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How to get rid of deprecated conversion from string constant to ‘char*’ warnings in GCC?

I use following function from library which i cannot change:

HRESULT DynamicTag(char * pDesc, int * const pTag ); 

I use it as follows. I have created the object of the class provided by the library that implements the above function.

int tag =0;
g_pCallback->DynamicTag("MyLogger", &tag);

I am getting following warning:

warning: deprecated conversion from string constant to 'char*'

What is the best way of getting rid of above warning? I don't want to allocate memory dynamically.

Info: I am using Vxworks6.8 compiler

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marked as duplicate by littleadv, Daniel Daranas, Suma, RvdK, Paul R Sep 19 '11 at 8:44

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3 Answers 3

up vote 17 down vote accepted

Dealing with unknown library

When passing literals and not other const string, and you are not sure if the library is modifiying the string, is easy to create a stack allocated temporary copy of the literal in C++ (inspired by How to get rid of `deprecated conversion from string constant to ‘char*’` warnings in GCC?):

char strMyLogger[]="MyLogger";
g_pCallback->DynamicTag(strMyLogger, &tag);

Use explicit cast to work around a weak library prototype

On most compilers explicit conversions avoid warnings, like:

 g_pCallback->DynamicTag(const_cast<char *>("MyLogger"), &tag);

Note: You can use this only when you are sure the function is really never modifying the string passed (i.e. when the function could be declared as const char *, but it is not, perhaps because the library writer has forgotten to add it). An attempt to modify a string literal is an undefined behaviour and on many platforms it results in a crash. If you are not sure, you need to make a writeable copy of the string, which may be dynamically allocated or even stack allocated, when you know some upper limit for the string size.

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i am using VxWorks 6.8 compiler –  venkysmarty Sep 19 '11 at 8:41
@NickSoft You cannot add const - that is the problem we are solving in this question, as the library function argument is char *, not const char *. –  Suma May 6 '13 at 6:26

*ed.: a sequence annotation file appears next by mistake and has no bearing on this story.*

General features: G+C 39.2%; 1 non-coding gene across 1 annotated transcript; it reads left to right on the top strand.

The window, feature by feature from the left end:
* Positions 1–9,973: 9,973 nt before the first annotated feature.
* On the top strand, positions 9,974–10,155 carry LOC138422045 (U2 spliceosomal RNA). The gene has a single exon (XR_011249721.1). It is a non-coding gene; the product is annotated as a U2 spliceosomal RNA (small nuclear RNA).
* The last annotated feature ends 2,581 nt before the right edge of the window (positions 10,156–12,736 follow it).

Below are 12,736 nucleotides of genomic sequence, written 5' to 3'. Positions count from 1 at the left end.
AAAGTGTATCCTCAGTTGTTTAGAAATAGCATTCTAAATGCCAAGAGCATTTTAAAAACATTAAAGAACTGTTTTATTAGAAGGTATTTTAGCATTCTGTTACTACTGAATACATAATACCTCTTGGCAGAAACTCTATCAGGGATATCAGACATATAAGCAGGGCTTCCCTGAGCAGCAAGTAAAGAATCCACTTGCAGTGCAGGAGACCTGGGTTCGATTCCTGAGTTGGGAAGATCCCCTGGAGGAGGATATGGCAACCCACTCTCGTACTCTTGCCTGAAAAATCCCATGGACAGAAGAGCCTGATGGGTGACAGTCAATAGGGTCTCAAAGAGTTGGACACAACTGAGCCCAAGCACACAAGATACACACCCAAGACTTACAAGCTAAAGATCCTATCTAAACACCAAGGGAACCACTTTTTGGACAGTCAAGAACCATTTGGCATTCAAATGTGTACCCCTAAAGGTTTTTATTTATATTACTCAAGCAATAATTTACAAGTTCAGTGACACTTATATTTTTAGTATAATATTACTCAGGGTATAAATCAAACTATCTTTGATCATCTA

@NickSoft The string literal IS copied to a local variable, which is modifiable. –  Suma May 10 '13 at 18:43
@NickSoft This is not how it works. char strMyLogger[]="MyLogger" creates a copy of the string. If you would like to copy the pointer only, you have to write char *strMyLogger="MyLogger" instead. –  Suma Jun 14 '13 at 12:45
@Suma Well. That was something I didn't know. Sorry for being stubborn. I tested that and you are right. I always thought that it's creates a pointer to a constant, but I guess it's like any other array initializer. It seams that even this way: const char xxx = "yyy"; it still makes a copy (at least gcc). –  NickSoft Jun 17 '13 at 9:13

Given you can't change DynamicTag, you have to change the way you call it. You can use, for instance:

char descr[] = "MyLogger";
g_pCallback->DynamicTag(descr, &tag);

Given pDesc is declared as an [in] argument means it would probably not be changed, so you might get away with casting the const away, but that's a bad habit.

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Pass that value as an array.

int tag =0;
char arr[] = "MyLogger";
g_pCallback->DynamicTag(arr, &tag);
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i cannot change function declaration because it is provided by library and don't have access to code –  venkysmarty Sep 19 '11 at 8:39
Much better. :) –  GManNickG Sep 19 '11 at 8:47

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